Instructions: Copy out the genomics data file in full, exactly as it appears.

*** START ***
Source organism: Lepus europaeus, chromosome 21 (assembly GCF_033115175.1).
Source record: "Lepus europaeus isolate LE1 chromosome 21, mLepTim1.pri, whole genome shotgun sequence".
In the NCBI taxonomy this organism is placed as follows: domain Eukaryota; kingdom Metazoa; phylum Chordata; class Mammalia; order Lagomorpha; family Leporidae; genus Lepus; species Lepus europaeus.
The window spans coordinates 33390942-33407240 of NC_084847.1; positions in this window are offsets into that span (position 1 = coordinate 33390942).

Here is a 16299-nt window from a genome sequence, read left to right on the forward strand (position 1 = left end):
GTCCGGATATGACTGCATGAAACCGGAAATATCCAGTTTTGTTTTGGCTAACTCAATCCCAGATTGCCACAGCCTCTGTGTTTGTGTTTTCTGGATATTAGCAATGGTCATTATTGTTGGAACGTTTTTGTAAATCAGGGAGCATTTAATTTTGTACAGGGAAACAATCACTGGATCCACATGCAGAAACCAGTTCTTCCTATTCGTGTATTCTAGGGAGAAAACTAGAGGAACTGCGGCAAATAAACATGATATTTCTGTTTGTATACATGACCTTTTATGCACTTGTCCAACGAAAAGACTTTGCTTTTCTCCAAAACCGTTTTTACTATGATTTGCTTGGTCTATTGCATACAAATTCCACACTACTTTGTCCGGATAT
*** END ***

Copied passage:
Source organism: Lepus europaeus, chromosome 21 (assembly GCF_033115175.1).
Source record: "Lepus europaeus isolate LE1 chromosome 21, mLepTim1.pri, whole genome shotgun sequence".
In the NCBI taxonomy this organism is placed as follows: domain Eukaryota; kingdom Metazoa; phylum Chordata; class Mammalia; order Lagomorpha; family Leporidae; genus Lepus; species Lepus europaeus.
The window spans coordinates 33390942-33407240 of NC_084847.1; positions in this window are offsets into that span (position 1 = coordinate 33390942).

Here is a 16299-nt window from a genome sequence, read left to right on the forward strand (position 1 = left end):
GTCCGGATATGACTGCATGAAACCGGAAATATCCAGTTTTGTTTTGGCTAACTCAATCCCAGATTGCCACAGCCTCTGTGTTTGTGTTTTCTGGATATTAGCAATGGTCATTATTGTTGGAACGTTTTTGTAAATCAGGGAGCATTTAATTTTGTACAGGGAAACAATCACTGGATCCACATGCAGAAACCAGTTCTTCCTATTCGTGTATTCTAGGGAGAAAACTAGAGGAACTGCGGCAAATAAACATGATATTTCTGTTTGTATACATGACCTTTTATGCACTTGTCCAACGAAAAGACTTTGCTTTTCTCCAAAACCGTTTTTACTATGATTTGCTTGGTCTATTGCATACAAATTCCACACTACTTTGTCCGGATAT